"Fascinate" reminds marketers to not worry about tracking their messages as much as the way their messages inspire consumers to create messages of their own about the brand. In today's world, this isn't a gentle suggestion, but the law from which all other laws of successful marketing dangle. I've written before that the consumer is in control. "Fascinate" underscores this with evidence that an advertiser who chooses not to be fascinating will be overtaken by a competitor who is.
I couldn't help but feel frustrated while reading "Fascinate." The principles within are what my agency promotes to our clients. Yet, I pondered: Are we drinking the Kool-Aid, or simply mixing it? Just how fascinating is my company? Fortunately, I didn't have to wallow in pity caused by my answer. I was given several good swift kicks in the brain on concurrent pages. Perhaps the most relevant was what Sally calls the "Brand Chemistry Set."
I firmly believe that my company has the "chemicals" to be a fascinating company. It's simply a process of properly mixing our fascination formula. Every agency's goal is to work with advertisers who allow them to do what they do best. "Fascinate" made this clearer to me than ever before. I'm excited at the prospect of soaring, thanks to Sally's firm push over the cliff.
If you're an agency owner you probably feel, as I do, that most of us need to be more fascinating to our clients. We must raise the bar if our industry is to evolve and, dare I say, survive? We were once one of the most fascinating industries in the world. I worry we've been basking in that afterglow too long. There are many threats to our indispensability. We are in a crisis of purpose. I wrote a couple of months ago that our abilities in execution are easy to replicate, but the "big idea" is what sustains us. "Fascinate" reinforces my belief in our core competency. The increased demands on our industry are opportunities to refine by fire. Let's stoke the heat and get the job done.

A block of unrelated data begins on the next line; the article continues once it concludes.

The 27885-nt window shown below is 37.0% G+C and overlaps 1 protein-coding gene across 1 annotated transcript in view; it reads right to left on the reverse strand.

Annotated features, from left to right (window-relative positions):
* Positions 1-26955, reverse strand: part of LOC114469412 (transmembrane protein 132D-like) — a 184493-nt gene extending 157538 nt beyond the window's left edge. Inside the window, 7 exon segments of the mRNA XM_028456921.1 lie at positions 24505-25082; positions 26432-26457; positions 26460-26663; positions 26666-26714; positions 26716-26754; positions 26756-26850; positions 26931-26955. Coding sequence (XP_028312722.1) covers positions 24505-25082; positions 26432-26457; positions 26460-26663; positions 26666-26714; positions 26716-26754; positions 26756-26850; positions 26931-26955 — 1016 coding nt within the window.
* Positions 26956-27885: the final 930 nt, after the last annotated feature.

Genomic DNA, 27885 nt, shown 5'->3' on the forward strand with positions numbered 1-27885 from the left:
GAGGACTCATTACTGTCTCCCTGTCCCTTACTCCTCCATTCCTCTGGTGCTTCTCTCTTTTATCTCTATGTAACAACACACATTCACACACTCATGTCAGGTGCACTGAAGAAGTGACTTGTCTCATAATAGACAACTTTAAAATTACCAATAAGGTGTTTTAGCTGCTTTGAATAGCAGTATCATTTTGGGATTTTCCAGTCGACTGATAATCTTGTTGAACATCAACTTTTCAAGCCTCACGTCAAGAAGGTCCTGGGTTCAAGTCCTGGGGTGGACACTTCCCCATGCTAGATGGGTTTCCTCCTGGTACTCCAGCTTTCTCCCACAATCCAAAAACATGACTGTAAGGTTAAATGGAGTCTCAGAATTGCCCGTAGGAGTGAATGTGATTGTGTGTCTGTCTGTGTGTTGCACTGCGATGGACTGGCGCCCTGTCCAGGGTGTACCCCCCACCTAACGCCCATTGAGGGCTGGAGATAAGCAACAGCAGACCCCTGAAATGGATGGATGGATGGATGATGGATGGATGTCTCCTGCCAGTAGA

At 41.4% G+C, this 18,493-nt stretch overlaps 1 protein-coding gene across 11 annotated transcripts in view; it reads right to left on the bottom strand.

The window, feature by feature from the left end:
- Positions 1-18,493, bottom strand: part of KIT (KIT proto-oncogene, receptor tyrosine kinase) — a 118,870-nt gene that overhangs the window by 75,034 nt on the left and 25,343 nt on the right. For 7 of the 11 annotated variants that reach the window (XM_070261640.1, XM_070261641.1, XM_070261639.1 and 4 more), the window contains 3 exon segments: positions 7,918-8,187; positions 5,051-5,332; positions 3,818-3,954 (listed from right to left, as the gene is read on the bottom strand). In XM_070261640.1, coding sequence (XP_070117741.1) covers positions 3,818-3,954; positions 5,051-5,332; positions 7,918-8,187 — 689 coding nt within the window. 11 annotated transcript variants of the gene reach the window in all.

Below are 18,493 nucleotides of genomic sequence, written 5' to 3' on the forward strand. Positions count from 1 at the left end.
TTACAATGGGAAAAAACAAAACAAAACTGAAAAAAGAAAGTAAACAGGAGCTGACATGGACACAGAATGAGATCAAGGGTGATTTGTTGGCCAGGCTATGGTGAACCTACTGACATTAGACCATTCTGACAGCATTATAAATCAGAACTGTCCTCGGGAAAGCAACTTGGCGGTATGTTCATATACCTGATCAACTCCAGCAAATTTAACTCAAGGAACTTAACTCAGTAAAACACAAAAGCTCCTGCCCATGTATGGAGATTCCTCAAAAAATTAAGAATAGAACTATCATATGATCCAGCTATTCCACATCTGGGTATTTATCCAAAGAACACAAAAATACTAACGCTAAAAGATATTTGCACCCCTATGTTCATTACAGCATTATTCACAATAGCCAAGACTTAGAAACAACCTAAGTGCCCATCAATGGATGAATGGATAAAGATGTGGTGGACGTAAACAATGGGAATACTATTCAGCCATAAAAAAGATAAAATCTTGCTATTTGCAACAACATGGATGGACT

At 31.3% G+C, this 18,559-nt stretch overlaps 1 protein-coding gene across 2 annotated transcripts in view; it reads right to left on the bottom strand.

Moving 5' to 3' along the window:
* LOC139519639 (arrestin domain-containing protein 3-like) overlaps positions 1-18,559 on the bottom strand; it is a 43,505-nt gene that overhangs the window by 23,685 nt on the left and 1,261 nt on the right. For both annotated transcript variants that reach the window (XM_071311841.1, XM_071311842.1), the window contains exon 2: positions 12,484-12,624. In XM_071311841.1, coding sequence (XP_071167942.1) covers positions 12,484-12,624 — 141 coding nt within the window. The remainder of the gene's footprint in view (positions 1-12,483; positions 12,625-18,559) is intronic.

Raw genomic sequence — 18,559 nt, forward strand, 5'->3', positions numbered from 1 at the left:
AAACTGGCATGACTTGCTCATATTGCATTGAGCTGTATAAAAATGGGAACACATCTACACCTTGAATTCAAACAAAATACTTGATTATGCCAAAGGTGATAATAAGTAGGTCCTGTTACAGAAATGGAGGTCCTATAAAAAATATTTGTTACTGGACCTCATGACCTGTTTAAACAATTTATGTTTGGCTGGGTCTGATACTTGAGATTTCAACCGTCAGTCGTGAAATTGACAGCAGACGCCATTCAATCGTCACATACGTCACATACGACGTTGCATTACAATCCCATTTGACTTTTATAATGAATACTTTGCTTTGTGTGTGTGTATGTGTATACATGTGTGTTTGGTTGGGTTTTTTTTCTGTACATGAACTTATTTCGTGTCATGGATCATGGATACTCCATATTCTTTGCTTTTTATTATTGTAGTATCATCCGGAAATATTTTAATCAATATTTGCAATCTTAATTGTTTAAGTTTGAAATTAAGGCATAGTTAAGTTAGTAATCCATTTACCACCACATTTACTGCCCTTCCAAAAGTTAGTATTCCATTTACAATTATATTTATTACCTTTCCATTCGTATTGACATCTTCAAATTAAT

On page 196 of "Fascinate," there's a question we in advertising must answer, both as individuals and an industry: "What core values is your brand so committed to that it would be willing to go out of business before sacrificing?"
Replace "is your brand" with "are you" and fill in your answer. Personally, I would rather go down because of principles than from being irrelevant or, better stated, un-fascinating. In the future, those in our industry who disappear will do so by making a choice between one of these two causes. I plan on doing what's necessary to stay in plain sight.